Lack of air conditioning, melted chocolate and slipping pen: unusual heat marks the 2nd day of Enem

Lack of air conditioning, melted chocolate and slipping pen: unusual heat marks the 2nd day of Enem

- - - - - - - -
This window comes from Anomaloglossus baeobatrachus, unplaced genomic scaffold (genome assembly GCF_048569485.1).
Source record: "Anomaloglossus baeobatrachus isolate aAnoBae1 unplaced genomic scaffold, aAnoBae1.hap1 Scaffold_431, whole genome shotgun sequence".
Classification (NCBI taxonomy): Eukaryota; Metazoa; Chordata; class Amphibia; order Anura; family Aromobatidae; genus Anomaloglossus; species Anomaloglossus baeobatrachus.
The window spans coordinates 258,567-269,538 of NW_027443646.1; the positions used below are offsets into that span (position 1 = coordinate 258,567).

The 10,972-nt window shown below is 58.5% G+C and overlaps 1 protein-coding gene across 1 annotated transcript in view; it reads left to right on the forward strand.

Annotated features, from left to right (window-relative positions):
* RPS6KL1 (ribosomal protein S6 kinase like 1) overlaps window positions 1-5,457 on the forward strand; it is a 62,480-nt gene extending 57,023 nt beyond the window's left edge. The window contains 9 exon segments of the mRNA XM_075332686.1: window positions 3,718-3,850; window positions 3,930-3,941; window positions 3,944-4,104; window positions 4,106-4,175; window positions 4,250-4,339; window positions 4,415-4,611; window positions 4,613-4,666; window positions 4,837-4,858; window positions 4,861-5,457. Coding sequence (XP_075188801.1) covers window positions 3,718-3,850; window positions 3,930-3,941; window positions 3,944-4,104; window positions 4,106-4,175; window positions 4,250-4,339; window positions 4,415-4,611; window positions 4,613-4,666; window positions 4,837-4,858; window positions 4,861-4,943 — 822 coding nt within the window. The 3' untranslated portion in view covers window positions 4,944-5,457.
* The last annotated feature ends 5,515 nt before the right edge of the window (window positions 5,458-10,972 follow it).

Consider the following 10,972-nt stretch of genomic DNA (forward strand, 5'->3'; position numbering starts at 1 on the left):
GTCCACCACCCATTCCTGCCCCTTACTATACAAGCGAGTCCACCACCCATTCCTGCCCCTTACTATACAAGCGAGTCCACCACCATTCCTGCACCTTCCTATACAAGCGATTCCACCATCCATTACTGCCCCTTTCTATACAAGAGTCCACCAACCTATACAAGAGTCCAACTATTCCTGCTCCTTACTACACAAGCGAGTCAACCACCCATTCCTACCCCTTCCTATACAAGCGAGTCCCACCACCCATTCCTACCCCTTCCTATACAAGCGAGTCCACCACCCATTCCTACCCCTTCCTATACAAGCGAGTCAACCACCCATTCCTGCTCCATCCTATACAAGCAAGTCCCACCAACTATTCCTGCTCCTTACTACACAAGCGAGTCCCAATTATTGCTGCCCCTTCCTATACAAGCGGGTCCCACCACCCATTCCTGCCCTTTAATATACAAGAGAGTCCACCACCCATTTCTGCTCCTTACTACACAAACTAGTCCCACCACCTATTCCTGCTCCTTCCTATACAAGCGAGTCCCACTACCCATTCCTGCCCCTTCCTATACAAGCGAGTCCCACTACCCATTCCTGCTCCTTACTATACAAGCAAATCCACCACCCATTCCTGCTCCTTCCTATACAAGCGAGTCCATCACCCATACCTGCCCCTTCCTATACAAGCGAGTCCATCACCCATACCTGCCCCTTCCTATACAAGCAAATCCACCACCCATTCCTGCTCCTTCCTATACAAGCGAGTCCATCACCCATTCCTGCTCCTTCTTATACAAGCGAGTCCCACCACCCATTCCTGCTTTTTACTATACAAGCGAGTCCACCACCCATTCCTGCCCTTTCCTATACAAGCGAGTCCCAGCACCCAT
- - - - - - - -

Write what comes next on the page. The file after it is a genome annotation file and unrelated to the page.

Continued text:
The fourth heat wave in Brazil caused temperatures to reach almost 40ºC in much of the central region of the country. ENEM 2023 – SUNDAY (12) – POUSO ALEGRE (MG) – Student cools down with a portable fan before the 2nd day of tests Milton Guimarães / EPTV The heat inside and outside the classrooms marked the second day of tests for the National Teaching Exam Medium (Enem). With temperatures approaching 40ºC in much of the Central-West and Southeast regions due to the fourth heat wave of the year, candidates also had to deal with high temperatures to complete the exam. The problems faced by the students ranged from lack of air conditioning to disputes over shady places to take shelter before the start of the test. See below what the second day of Enem was like in cities where maximum temperatures exceeded 35ºC. Lack of air conditioning At the University of Cuiabá, the air conditioning units stopped working after power fluctuations in some rooms. Students taking the test on site reported to g1 at least three power outages during the exam, something that hampered performance on this second Enem day. The situation had already happened on the first day of the tests, last week. The university reported that the power outages occurred because of the intense heat recorded this Sunday (12) in the capital of Mato Grosso. According to the National Institute of Meteorology (Inmet), the maximum predicted for Cuiabá was 42°C. During the examination, the thermometers read 38.1°C. Enem candidates in Cuiabá faced strong sun before the test. Victória Oliveira/g1 Heat resistance test In some cities, high temperatures meant that air conditioning units and fans were not enough to alleviate the heat inside classrooms. In the Campinas region, where thermometers reached 38°C, students reported difficulties concentrating. Some candidates had to leave the room to cool off and others were left with the chocolate they took as a snack completely melted. Luna Semeghini, 23, shows melted chocolate due to the heat during the Enem test in Campinas João Conrado Kneipp/g1 The same happened in Paraíba, where not even the combination of air conditioning and fans was enough to control the heat of 37°C in the state’s hinterland. Having difficulty holding the pen because of sweat, some students even used their own test book to fan themselves and try to alleviate the heat. “It got in the way a little. He kept sweating his hands, making the pen slip. This is very distracting”, explains Raylan Victor Alves, 18 years old. In the Federal District, some rooms did not have ventilation and their windows were closed. The region was one of those under red alert of great heat danger, according to Inmet. Fighting for shade before the test Candidates who arrived at the test location in advance had to fight for the few places with shade. Still in Cuiabá, volunteers at some schools and universities where the exam was being administered distributed paper fans and ice water to candidates. Even in the shade, thermometers registered 35.7°C about an hour before the gates opened. Enem candidates suffer from the heat in Cuiabá. In the South of Minas, some students were prepared for the heat, with portable fans brought from home. Others decided to arrive early to get a cooler place in the rooms, close to the windows. In Bahia, where the expected maximum temperature was 33°C, according to Inmet, the father of a candidate even took a cooler to cool off while he waited for his daughter to take the test. Students reported that, despite the ventilated rooms, the heat was still uncomfortable.



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